2013 promises to be a big year for China and it’s massive consumer culture continues to thrive. Large shifts to be aware of in 2013 are increased spending on the very young and the elderly, leisure activities and higher quality products.
A breakdown of the top 10 trends by the South China Morning Post are:

  • Paying for safety

According to the report, consumers have had enough of repeated food safety scares and fake products. As a result, many are paying more for organic food and certified products. Road safety is also an issue, supported by an increase in the number of Chinese motorists buying car insurance. A surge in the number of posts on both issues on blogging sites shows there is an overall higher concern for safety.

  • Going micro-mad

Whether it’s buying clothes or watching movies, the Chinese most desire convenient and trouble-free purchases. They want to consume their films in shorter soundbites and quick and easy payments, especially with the increase of mobile shopping. By the end of June 2012, netizens paying via mobile phone had already reached 44.4 million, representing a 46% increase over the end of 2011.

  • A hunger for culture

China’s middle classes are developing an appetite for the arts, gourmet food and travel. They are spending more on threatre, concerts and leisure activities. Their tastes in food are changing too, consuming more high-brow cuisine than ever before. And most tellingly, they want to share their new tastes with everyone else on social media platforms by posting photos of where they are travelling to and what they’re eating when they get there– an increase in SLR camera sales supports this data.

Before grabbing their chopsticks, more Chinese are photographing their gourmet meals.

Before grabbing their chopsticks, more Chinese are photographing their gourmet meals.

  • More spending on the young

The future is bright if you’re the young child of a Chinese middle class couple. The report states that spending on education and technology now dominates the household budget. More young people are using adult gadgets and as a result of the one-child policy, parents are sparing no expense on giving their young any head-start opportunity that money can buy. Parents are also investing more time in their offspring- noted with an increase in takings at the Chinese Box Office for children’s films.

  • Singles Power

With not a care in the world, the increasing number of singles in China is boosting the leisure and retail industries. Record numbers of shoppers took advantage of Singles’ Day in November 2012, and particularly an offer of 50 per cent off at online merchants at Tmall.com. The report also claims that single people go to the cinema more often than anyone else. Smart phone apps that help singles meet others are also booming, such as WeChat which has over 100 million users.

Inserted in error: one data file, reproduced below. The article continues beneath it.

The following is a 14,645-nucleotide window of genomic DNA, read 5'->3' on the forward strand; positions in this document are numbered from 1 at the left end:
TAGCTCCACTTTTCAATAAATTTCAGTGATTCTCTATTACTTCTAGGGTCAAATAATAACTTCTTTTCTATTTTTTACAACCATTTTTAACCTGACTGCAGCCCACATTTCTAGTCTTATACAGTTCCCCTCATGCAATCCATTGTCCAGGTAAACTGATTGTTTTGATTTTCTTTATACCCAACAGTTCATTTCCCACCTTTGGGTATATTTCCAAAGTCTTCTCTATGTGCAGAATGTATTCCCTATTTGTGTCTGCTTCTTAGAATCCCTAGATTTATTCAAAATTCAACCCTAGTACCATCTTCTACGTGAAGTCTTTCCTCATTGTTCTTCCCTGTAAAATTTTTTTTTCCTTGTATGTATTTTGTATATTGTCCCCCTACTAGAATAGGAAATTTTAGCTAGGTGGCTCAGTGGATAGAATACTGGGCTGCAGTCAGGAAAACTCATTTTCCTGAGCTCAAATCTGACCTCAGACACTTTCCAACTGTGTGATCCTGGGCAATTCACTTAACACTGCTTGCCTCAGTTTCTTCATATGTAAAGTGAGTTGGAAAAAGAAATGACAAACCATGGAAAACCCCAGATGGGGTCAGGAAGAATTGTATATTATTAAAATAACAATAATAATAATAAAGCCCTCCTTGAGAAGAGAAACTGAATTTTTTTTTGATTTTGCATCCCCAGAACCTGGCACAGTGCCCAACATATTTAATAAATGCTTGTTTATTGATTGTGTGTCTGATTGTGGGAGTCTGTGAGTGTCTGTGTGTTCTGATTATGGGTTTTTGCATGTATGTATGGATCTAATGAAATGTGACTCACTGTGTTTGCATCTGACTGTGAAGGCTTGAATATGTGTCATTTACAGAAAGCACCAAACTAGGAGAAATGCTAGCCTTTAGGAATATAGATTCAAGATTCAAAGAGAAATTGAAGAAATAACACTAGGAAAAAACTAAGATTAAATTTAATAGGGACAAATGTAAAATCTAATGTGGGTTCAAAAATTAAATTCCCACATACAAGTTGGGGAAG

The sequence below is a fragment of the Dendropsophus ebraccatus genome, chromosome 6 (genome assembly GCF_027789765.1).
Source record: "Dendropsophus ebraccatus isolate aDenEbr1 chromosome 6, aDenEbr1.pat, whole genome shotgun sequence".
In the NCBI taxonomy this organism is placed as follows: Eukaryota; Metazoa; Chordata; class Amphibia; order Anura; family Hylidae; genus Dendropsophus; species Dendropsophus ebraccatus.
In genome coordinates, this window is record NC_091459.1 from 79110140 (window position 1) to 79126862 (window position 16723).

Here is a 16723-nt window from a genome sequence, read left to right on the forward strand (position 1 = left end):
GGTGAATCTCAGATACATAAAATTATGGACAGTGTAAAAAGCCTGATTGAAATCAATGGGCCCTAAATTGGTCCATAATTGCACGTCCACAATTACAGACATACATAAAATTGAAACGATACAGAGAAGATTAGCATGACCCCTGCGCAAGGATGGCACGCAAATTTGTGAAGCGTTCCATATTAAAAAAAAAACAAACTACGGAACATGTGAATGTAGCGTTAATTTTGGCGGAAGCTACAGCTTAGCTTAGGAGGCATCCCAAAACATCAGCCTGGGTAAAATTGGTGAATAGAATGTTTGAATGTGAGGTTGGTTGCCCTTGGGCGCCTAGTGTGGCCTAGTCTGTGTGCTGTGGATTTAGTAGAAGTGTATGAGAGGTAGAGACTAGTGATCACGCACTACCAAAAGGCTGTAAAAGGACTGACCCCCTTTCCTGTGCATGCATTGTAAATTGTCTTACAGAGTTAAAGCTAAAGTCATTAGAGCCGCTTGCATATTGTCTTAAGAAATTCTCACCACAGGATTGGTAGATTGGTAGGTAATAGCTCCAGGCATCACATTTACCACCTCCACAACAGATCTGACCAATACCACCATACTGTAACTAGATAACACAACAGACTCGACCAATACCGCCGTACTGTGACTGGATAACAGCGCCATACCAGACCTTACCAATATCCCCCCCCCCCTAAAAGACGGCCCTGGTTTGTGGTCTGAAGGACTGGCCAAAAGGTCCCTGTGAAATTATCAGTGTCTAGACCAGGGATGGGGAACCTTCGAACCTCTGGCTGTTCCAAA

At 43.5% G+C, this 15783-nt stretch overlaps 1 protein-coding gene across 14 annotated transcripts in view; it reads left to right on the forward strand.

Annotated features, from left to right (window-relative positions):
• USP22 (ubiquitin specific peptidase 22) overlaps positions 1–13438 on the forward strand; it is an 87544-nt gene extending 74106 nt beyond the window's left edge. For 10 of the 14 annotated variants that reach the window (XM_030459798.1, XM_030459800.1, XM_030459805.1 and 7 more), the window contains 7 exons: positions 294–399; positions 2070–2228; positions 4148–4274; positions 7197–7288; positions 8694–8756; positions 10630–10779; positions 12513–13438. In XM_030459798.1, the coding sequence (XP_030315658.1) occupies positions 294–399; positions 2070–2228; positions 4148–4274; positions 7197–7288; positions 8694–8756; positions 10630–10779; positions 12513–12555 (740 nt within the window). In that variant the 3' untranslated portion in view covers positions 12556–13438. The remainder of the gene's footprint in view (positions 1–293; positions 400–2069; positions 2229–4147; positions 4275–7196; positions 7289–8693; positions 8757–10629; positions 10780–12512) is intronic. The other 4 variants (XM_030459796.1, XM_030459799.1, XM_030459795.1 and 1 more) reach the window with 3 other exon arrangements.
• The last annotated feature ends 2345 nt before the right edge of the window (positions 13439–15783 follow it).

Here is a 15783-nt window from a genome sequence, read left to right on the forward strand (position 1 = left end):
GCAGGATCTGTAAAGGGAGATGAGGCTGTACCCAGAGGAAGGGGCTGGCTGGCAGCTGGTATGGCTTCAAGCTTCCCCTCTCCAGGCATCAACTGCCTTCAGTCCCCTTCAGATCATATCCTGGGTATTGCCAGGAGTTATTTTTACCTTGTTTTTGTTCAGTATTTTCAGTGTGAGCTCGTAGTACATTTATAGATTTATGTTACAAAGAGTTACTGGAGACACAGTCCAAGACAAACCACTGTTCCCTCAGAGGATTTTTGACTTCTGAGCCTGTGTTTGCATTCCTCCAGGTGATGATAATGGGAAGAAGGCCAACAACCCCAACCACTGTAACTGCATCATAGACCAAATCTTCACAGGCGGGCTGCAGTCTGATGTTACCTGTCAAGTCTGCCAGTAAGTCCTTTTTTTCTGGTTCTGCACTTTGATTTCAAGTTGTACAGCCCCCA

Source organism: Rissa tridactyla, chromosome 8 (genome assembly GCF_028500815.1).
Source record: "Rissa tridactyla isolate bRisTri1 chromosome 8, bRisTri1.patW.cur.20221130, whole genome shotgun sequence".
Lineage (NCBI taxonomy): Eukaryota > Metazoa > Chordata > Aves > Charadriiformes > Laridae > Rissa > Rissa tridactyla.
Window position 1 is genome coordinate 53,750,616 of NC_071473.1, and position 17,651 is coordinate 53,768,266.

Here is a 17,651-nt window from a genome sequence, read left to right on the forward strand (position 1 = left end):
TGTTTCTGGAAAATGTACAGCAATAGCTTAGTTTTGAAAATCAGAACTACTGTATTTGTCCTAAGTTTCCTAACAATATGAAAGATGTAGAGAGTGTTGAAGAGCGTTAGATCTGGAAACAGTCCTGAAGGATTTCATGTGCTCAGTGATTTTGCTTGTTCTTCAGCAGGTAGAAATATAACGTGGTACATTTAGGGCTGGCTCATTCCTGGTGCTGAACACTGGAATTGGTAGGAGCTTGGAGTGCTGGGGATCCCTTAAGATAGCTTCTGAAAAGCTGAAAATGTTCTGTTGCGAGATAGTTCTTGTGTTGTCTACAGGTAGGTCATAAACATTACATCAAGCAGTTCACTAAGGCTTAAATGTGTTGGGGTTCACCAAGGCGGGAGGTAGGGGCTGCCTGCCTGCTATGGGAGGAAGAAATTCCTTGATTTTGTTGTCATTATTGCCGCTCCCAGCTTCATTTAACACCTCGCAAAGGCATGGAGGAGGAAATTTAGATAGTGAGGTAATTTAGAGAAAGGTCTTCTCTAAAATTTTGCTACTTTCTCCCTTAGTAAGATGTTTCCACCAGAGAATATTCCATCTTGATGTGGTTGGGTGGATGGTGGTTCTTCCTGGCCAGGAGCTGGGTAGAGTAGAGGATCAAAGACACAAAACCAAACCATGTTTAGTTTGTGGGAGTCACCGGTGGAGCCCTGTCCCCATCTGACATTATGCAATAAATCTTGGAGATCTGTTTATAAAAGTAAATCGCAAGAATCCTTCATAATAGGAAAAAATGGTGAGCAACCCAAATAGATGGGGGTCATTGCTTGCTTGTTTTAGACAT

• It’s fashionable to be charitable

“Donate while you forward (your microblog)” and “donate by buying”- these are a few outlets in which the Chinese demonstrate their socially responsible activities. “More and more consumers are prepared to spend their free time serving others rather than working for money. Social responsibility is becoming more important to consumers.”

  • A yearning for nostalgia

Consumers want their emotional needs met in the process of consumption. Retro products and posting blogs about them have become increasingly popular. Older films like Titanic 3D did huge business at the box office, bringing back memories for those who saw it the first time around. Throwback Warrior Shoes took the fashion world by storm and tweets on “retro” in particular saw a tenfold increase.

  • Old is the new young

China’s middle class older generation are breaking their traditional mindset and travelling the world – and spending their money to do it. Gone are the days when they had to save very penny, this generation is opening to influence from the western world. Also, the current trend sees over 60s buying more mobile phones than ever, and more than 1.3 million senior netizens aged over 50 shopping online as the average income for the 55-64 cohort rises.

  • The “go-between” economy

Purchasing agent websites that enable users to track down luxury items at a cheaper price are growing in popularity with Chinese consumers. The market of overseas purchasing agencies reached 25 billion RMB in 2011, a 140 per cent increase from 2010. Consumers are also car pooling, with websites such as www.pinker365.com becoming hugely popular. Consumers are using the internet to engage with other culture as well as people in their local area.

  • Crossover Economy

Celebrities joining forces with stars from other disciplines, the integration of online and offline and the integration of 2D and 3D… This, according to the report, is what makes consumers happy. Gone are the days of easy entertainment, consumers want the new and different.

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